How is cloud changing the way technology is sold?
Last updated on April 16th, 2020
The most significant change in how the customer can now purchase IT services and infrastructure has occurred with the uprise of the cloud. Before, customers would have needed to purchase hardware and software licenses. Then pay the integration and migration costs, and train internal IT staff on new technologies and platforms.
With the cloud, however, vendors are able to offer significant reductions in CapEx and OpEx expenditure, along with a ‘freedom from technology’ promise that makes it possible to combine many different types of software and hardware. This approach is everywhere at the moment.
Most software vendors are now moving their products into the cloud as well. This brings with it some pluses (such as CapEx reduction/removal), but it also raises some potential concerns. For example, many software vendors are throwing their services into the cloud, even though they may have limited infrastructure experience. As a result, problems may arise with performance, security, support, integration, and so on.
The arrival of the cloud also means that companies that offer relatively high-value services are now marketing those services in the same way that low-value services used to be sold. For example, email marketing campaigns, cold-calling and so on. With this approach, vendors are hoping to remove the fear, and hide the perceived complexity, from the customer.
Many companies are also marketing and selling different messages to the senior decision-makers by more or less suggesting that ‘IT doesn’t need to be involved’. As a result, many people now are buying relatively high-value services over the phone and online without ever meeting a salesperson. This is obviously allowing the vendors to operate on a global stage.
How is the cloud changing and shaping provider offerings?
In recent years, there has certainly been a shift to a monthly, or ‘per resource, per hour’ pricing structure across the industry. This is partly due to the rise of cloud but has also been fuelled by the current downturn. The coffers are empty in many businesses and they can only afford to refresh/build with finance agreements in place, or with monthly recurring pricing models.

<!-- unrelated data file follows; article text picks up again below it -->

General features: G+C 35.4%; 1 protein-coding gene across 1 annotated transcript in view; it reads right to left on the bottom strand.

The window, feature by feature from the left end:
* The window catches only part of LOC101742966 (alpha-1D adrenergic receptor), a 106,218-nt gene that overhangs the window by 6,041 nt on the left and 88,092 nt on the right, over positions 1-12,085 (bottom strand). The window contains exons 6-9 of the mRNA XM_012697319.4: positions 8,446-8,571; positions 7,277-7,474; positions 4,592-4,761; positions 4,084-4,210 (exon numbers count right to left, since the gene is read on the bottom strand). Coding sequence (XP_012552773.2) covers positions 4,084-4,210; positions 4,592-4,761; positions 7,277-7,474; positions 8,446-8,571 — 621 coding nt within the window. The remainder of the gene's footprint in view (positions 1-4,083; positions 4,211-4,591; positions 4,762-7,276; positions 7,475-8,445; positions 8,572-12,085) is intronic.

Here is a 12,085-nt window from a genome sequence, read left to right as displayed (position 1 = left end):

There have also been some significant pricing wars going on across the industry. By its very nature, ‘the cloud’ allows suppliers to operate on a worldwide basis, and customers are now more willing to engage with overseas providers than they were in the past. This is largely due to the rise of the internet, globalisation, online commerce and other factors.
Is the arrival of cloud computing influencing the way in which suppliers are packaging, marketing, selling, and supporting their offerings?
You would not believe a number of emails that I get with ‘cloud’ in the subject line. Everyone is now packaging their product as a ‘cloud solution’. Most marketing/sales messages are about how simple the cloud is, and basically, make the claim that you just pay your money and you never worry about your IT application/service ever again. They also regularly use the ‘risk-free’ message by promoting an outsourced risk theme. However, regardless of how attractive this may sound, businesses should never outsource the accountability of their business risks to a third party.
Is cloud influencing user procurement processes?
Again, the vast amount of cloud marketing lulls the buyer into a state of false sense security. You often see a senior decision-maker purchase a service on the word of a salesperson alone, with no real understanding of any risks.